I always want to lend my voice to breast cancer awareness- it’s a huge issue that impacts thousands of women. The American Cancer Society estimates that over 280,000 women will be newly diagnosed with breast cancer in 2021. It’s the second most common type of cancer among women (behind skin cancer) and the second mostly deadly cancer in women (behind lung cancer). Clearly, more research is needed. One in 8 women will be diagnosed with breast cancer in their lifetime, and those numbers are on the rise. We need help.
I want my voice heard. But, I want it heard year-round, not just in October, when it’s my “designated time.” And no longer are the cries to “Save Second Base” funny and cute. They are a painful reminder that we didn’t save second base for me, except for an artificially recreated breast that causes me pain and discomfort daily.
The pink washing is hard to handle. It’s all cute and girly and fluffy, with reminders to “fight like a girl”. I’m not that girly, cancer is dark, and I have moved away from battle-like language when it comes to cancer diagnoses and treatment (that’s another rant for another day). And guess what, men get breast cancer, too.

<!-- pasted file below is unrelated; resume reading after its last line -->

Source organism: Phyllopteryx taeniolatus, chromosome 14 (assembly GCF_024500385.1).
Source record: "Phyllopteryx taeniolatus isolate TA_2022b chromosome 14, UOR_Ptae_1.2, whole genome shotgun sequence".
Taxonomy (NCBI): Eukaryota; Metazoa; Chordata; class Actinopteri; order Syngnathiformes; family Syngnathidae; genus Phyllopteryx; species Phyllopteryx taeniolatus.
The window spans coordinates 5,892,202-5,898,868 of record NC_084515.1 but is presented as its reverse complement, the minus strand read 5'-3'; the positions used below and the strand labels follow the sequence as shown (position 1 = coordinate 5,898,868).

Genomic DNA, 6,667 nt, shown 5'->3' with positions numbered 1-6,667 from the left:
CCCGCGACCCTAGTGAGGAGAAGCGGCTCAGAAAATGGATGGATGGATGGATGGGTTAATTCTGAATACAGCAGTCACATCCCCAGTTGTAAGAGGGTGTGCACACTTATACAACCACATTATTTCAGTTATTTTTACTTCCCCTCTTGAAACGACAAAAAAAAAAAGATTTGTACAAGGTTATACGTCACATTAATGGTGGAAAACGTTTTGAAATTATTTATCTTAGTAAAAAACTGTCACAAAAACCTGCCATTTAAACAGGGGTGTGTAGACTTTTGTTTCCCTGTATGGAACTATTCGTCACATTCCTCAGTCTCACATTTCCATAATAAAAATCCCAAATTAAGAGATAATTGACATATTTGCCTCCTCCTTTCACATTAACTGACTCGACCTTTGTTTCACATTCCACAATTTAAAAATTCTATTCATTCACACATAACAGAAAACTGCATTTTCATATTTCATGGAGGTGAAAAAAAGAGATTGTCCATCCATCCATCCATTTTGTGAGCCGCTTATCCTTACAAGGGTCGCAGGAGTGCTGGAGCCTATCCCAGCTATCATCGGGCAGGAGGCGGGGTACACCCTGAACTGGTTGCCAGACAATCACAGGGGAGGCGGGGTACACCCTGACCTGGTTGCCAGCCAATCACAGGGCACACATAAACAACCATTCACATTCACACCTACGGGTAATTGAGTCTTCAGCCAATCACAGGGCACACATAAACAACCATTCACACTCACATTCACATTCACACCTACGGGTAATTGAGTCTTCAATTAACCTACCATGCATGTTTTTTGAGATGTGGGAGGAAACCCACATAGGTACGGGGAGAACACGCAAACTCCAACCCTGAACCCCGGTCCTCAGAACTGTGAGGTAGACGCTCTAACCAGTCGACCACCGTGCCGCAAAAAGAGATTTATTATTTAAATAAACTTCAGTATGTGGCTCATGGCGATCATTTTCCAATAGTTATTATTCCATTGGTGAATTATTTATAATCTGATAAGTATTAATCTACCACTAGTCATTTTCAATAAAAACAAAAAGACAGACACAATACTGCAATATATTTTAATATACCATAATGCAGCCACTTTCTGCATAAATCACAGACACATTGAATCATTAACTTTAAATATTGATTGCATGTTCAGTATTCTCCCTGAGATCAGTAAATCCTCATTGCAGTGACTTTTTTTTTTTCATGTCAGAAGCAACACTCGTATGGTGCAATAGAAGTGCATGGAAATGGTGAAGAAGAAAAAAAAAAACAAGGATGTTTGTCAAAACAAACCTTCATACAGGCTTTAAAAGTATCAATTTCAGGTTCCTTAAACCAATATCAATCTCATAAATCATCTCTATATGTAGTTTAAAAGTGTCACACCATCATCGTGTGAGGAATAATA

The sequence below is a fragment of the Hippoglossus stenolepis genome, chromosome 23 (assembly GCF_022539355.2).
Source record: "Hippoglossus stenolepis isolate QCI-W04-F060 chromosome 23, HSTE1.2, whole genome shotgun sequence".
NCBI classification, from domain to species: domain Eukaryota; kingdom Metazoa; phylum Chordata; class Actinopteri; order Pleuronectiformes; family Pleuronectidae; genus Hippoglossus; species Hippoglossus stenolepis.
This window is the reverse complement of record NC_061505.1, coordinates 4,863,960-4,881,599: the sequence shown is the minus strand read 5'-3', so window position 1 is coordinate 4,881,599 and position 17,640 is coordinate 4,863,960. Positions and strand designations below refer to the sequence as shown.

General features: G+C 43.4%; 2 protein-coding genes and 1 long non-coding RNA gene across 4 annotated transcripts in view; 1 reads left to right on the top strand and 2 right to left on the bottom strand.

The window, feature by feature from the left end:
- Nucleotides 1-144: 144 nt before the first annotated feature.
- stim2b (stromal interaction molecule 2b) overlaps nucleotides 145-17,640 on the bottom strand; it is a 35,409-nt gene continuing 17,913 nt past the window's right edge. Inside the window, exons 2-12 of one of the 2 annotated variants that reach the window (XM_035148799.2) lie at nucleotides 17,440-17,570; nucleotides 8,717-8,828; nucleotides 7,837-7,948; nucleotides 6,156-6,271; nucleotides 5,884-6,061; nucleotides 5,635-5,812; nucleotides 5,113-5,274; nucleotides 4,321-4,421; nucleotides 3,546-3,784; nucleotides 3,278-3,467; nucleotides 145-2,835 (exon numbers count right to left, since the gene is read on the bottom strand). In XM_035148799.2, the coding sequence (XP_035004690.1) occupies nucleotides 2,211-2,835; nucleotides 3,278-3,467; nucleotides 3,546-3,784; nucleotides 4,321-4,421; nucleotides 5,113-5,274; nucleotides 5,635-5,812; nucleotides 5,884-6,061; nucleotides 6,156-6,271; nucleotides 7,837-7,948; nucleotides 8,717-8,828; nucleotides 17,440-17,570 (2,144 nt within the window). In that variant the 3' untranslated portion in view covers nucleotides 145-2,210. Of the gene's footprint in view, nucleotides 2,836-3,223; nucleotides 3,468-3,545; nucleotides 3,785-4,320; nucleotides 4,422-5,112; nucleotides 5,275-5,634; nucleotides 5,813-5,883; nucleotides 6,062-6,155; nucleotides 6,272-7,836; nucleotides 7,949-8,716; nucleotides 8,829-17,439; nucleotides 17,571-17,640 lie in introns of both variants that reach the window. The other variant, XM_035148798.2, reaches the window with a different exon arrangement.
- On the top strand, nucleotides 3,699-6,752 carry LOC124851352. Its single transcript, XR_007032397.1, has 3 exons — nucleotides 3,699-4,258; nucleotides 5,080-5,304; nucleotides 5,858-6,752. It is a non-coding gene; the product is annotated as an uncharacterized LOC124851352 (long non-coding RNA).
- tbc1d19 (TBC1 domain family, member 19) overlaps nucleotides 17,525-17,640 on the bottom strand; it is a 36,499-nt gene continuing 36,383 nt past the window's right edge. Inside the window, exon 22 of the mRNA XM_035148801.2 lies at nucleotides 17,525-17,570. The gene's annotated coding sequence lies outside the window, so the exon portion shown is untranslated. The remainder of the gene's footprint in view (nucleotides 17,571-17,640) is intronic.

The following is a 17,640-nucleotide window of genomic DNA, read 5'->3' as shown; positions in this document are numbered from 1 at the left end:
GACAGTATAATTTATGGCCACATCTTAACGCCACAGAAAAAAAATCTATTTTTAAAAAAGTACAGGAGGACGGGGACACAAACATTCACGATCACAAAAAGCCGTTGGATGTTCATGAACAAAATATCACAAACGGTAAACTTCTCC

Breast cancer isn’t a month-long event for me. It’s a year-long, every minute of every day ordeal that often leaves me sad and frustrated, even now. Seen me swim lately? That fake breast is still altering my shoulder muscles and is so tight I can’t make my normal arm motion, causing me to slap at the water, which is starting to create a good amount of shoulder pain. (We’re working on fixing this, but it’s going to take some work!) I get cramps in my ribs after a long swim session. I have mild lymphedema, so shirts fit differently on my right side than on my left. I’m limited in bras and tops and dresses that I want to wear- so many things are now are either uncomfortable or make me feel awkward and self-conscious.